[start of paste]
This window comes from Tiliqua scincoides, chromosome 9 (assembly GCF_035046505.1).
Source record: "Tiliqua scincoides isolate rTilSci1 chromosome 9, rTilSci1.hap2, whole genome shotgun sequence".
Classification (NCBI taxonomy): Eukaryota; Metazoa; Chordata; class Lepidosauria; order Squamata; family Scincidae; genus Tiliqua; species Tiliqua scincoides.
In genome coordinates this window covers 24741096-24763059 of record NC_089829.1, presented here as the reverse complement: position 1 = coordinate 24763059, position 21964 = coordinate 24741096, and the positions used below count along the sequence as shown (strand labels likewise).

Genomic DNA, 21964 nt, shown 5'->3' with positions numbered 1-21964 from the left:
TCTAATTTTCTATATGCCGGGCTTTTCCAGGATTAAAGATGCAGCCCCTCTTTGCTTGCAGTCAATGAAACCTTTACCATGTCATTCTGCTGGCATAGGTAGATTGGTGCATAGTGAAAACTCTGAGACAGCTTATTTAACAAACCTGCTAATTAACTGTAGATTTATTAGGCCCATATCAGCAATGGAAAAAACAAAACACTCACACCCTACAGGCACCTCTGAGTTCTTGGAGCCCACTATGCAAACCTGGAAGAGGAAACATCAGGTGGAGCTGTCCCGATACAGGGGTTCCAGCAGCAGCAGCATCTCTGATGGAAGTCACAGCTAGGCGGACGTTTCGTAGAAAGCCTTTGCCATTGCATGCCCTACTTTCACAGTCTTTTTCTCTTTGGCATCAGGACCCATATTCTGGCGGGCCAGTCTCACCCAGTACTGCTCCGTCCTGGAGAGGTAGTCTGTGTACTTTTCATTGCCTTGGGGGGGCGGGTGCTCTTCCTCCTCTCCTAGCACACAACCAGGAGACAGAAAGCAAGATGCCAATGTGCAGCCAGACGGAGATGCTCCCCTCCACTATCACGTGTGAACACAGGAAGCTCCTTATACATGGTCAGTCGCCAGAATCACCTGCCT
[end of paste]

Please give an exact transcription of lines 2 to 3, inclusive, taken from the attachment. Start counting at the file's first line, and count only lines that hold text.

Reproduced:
Source record: "Tiliqua scincoides isolate rTilSci1 chromosome 9, rTilSci1.hap2, whole genome shotgun sequence".
Classification (NCBI taxonomy): Eukaryota; Metazoa; Chordata; class Lepidosauria; order Squamata; family Scincidae; genus Tiliqua; species Tiliqua scincoides.